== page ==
Womanhood: An Honest Chat

A LOOK INTO MY ROCKY RELATIONSHIP WITH MY IDENTITY

Womanhood is an ever-changing notion; a fluid parameter by which we are defined – and ultimately implicated by – in almost every aspect of our daily lives. Despite our best efforts, the dissimilarities between the standards shown towards men and women have meant that it’s left I, among with many others, struggling with our identity. Understanding our worth; our rights and values in society and how we ‘should’ conduct ourselves to conform to such a profound title, it’s something I’ve struggled with, well, for as long as I can remember.

The penultimate entry in my International Women’s Day series, I’m tackling the topic head-on; exploring my journey with womanhood and what the term (and being a woman) means to me.

Womanhood: An Honest Chat

“In the egoic state, your sense of self, your identity, is derived from your thinking mind – in other words, what your mind tells you about yourself: the storyline of you, the memories, the expectations, all the thoughts that go through your head continuously and the emotions that reflect those thoughts.”
– ECKHART TOLLE

Punctuated by grazed knees and an inherent dislike for anything conventionally ‘girly’, navigating my way through childhood was interesting. Conformed to the instructions of my parents (no matter how many times they tried, I was not getting into a dress) and followed by comments such as “oh Becca darling you can’t do that, that’s not for girls”, it’s a time of my life that I haven’t worked out how to define.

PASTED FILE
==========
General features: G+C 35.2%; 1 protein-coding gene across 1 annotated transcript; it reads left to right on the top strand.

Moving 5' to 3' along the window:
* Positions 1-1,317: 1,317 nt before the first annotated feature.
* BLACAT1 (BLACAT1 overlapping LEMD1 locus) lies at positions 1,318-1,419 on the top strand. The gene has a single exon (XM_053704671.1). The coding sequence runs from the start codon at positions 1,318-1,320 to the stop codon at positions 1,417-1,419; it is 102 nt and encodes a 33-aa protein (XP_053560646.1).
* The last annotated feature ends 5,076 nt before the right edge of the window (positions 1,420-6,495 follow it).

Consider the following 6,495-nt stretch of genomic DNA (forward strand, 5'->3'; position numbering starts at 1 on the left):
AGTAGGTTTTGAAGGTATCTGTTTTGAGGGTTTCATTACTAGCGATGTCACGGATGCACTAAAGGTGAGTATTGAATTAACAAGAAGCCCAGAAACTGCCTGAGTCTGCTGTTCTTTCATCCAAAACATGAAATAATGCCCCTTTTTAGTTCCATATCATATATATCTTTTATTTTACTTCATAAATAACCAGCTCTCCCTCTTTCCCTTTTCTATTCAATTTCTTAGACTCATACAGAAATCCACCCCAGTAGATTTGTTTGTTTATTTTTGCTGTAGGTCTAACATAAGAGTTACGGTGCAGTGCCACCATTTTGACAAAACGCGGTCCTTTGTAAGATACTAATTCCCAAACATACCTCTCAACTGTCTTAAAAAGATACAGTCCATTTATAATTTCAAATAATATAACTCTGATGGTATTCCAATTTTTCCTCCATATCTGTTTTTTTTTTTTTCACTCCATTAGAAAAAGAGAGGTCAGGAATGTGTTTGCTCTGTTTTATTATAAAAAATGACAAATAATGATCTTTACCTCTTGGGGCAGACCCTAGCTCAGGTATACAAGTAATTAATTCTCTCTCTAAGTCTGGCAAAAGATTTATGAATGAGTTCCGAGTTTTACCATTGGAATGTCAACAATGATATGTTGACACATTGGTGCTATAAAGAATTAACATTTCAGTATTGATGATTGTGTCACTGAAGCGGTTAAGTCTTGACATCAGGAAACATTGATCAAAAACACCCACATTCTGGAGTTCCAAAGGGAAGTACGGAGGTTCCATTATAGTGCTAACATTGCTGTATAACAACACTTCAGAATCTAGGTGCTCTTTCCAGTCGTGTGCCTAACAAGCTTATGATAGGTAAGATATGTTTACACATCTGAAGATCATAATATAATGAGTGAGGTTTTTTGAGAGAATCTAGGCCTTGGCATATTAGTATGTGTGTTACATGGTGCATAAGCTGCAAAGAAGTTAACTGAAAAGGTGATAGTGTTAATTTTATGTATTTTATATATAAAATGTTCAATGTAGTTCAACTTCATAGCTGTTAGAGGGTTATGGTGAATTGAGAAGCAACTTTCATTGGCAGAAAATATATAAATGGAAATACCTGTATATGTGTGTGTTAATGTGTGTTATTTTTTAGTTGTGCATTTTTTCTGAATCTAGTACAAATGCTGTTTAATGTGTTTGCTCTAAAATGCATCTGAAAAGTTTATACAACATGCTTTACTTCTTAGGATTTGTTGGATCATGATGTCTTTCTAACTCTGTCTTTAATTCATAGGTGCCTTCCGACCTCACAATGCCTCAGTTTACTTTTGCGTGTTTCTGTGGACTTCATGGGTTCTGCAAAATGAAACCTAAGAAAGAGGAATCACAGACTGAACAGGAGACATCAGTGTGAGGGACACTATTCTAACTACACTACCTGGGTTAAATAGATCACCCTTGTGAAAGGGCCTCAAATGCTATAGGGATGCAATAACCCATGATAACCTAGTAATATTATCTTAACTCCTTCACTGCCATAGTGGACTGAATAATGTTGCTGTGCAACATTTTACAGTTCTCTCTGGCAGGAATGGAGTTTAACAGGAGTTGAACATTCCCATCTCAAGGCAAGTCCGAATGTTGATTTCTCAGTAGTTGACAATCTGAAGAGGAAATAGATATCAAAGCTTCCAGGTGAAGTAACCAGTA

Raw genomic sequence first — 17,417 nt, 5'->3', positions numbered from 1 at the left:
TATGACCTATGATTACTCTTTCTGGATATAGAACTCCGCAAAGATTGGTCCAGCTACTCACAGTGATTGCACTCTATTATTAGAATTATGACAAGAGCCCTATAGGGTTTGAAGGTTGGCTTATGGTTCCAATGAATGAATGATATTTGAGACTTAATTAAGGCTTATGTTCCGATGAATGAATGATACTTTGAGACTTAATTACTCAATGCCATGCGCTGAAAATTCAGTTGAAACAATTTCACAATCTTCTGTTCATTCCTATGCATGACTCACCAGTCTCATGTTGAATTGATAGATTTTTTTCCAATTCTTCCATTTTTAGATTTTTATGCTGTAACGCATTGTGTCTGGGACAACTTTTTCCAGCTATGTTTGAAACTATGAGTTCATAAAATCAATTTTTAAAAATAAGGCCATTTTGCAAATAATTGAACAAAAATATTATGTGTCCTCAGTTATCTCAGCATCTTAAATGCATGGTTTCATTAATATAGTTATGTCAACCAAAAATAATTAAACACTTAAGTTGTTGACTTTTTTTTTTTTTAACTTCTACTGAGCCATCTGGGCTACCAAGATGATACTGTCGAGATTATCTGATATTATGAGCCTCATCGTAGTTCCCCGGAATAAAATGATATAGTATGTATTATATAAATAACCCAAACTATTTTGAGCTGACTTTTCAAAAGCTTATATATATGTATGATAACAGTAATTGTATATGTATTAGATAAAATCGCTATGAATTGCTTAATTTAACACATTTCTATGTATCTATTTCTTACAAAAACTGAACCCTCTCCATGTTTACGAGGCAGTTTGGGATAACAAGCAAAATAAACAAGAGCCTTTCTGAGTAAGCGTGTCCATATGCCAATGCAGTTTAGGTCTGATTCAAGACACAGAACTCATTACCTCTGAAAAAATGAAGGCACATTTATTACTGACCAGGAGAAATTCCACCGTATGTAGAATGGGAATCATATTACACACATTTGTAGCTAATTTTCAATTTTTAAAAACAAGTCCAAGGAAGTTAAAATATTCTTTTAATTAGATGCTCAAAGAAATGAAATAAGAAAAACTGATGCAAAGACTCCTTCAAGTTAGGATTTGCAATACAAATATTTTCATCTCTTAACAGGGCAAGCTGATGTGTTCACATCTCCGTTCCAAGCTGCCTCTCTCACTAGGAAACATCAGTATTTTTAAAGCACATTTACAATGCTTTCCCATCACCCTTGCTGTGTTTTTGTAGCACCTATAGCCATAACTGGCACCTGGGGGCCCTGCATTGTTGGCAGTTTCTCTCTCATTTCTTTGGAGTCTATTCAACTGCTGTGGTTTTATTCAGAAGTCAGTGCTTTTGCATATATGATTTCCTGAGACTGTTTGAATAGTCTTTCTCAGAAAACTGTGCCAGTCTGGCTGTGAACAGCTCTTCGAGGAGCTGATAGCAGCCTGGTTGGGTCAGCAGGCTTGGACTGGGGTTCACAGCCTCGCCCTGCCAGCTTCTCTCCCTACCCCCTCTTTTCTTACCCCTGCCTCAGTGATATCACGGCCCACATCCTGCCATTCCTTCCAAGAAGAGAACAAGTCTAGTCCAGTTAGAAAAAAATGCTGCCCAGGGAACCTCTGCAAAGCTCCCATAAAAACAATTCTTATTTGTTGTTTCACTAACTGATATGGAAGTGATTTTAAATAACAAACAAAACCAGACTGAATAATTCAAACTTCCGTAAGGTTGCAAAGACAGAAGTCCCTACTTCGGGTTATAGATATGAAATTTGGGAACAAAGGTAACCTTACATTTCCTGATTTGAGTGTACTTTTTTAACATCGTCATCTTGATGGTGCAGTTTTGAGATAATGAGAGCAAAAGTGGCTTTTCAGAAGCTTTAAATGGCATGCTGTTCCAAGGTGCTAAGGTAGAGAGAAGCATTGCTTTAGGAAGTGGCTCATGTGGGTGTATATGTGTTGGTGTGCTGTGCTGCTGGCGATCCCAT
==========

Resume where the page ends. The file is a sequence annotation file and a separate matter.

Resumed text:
Retrospectively, it was a time of my life where I felt stunted by the lack of assurance I had over my own identity. I was left lost and despondent. My peers around me – or so it seemed – were growing into themselves at a mile a minute and whilst they were growing up, buying bras and facing the fact that their voices were breaking, I was left in behind.


The first time I noticed this delay in response to who I was and what my body was (and was going to be) going through was getting my first bra. Ah, the inaugural right of passage for every young girl and engrained in my memory as if from birth, I remember it so vividly that I could draw it frame by frame if I had to.

Duped by cliche teen dramas and the likes of Angus, Thongs and Perfect Snogging, I was under the impression that my first foray into be a shopping would be filled with pride and assurance. I’d proudly declare that I needed one and once mine, I’d go about my daily life with a new sense of self and a ‘I’m a woman now, back off’ attitude. The reality? Hastily placing a note on our bathroom mirror (Mum, I want a bra xox), knowing full well she’d see it when getting ready for work, and then hastily waiting for her to return with Tesco’s finest offering. What followed can only be described as a cataclysmic breakdown over having to face and acknowledge an aspect of my body I was so overwhelmed and intimidated by at the same time.